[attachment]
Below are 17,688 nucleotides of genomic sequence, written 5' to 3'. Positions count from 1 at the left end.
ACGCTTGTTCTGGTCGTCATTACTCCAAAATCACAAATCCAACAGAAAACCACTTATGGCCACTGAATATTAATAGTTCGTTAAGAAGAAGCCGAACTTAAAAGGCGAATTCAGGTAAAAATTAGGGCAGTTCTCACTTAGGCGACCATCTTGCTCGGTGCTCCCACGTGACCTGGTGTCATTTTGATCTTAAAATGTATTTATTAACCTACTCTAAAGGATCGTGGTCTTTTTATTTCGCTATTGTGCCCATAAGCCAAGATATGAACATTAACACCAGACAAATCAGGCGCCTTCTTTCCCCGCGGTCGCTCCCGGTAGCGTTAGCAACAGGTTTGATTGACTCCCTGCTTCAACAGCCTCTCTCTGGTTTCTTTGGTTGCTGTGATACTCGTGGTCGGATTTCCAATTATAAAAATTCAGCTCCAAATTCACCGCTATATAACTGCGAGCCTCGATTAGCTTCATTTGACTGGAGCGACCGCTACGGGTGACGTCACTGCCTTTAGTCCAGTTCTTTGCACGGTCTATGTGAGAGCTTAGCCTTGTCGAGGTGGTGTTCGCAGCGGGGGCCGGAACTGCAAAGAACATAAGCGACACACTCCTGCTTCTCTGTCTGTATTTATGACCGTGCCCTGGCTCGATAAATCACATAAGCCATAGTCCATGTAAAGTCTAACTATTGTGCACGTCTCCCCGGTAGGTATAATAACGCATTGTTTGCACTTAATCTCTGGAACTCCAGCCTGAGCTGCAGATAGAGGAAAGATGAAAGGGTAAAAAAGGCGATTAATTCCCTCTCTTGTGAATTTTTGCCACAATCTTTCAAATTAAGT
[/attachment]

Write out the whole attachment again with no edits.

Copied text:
Below are 17,688 nucleotides of genomic sequence, written 5' to 3'. Positions count from 1 at the left end.
ACGCTTGTTCTGGTCGTCATTACTCCAAAATCACAAATCCAACAGAAAACCACTTATGGCCACTGAATATTAATAGTTCGTTAAGAAGAAGCCGAACTTAAAAGGCGAATTCAGGTAAAAATTAGGGCAGTTCTCACTTAGGCGACCATCTTGCTCGGTGCTCCCACGTGACCTGGTGTCATTTTGATCTTAAAATGTATTTATTAACCTACTCTAAAGGATCGTGGTCTTTTTATTTCGCTATTGTGCCCATAAGCCAAGATATGAACATTAACACCAGACAAATCAGGCGCCTTCTTTCCCCGCGGTCGCTCCCGGTAGCGTTAGCAACAGGTTTGATTGACTCCCTGCTTCAACAGCCTCTCTCTGGTTTCTTTGGTTGCTGTGATACTCGTGGTCGGATTTCCAATTATAAAAATTCAGCTCCAAATTCACCGCTATATAACTGCGAGCCTCGATTAGCTTCATTTGACTGGAGCGACCGCTACGGGTGACGTCACTGCCTTTAGTCCAGTTCTTTGCACGGTCTATGTGAGAGCTTAGCCTTGTCGAGGTGGTGTTCGCAGCGGGGGCCGGAACTGCAAAGAACATAAGCGACACACTCCTGCTTCTCTGTCTGTATTTATGACCGTGCCCTGGCTCGATAAATCACATAAGCCATAGTCCATGTAAAGTCTAACTATTGTGCACGTCTCCCCGGTAGGTATAATAACGCATTGTTTGCACTTAATCTCTGGAACTCCAGCCTGAGCTGCAGATAGAGGAAAGATGAAAGGGTAAAAAAGGCGATTAATTCCCTCTCTTGTGAATTTTTGCCACAATCTTTCAAATTAAGT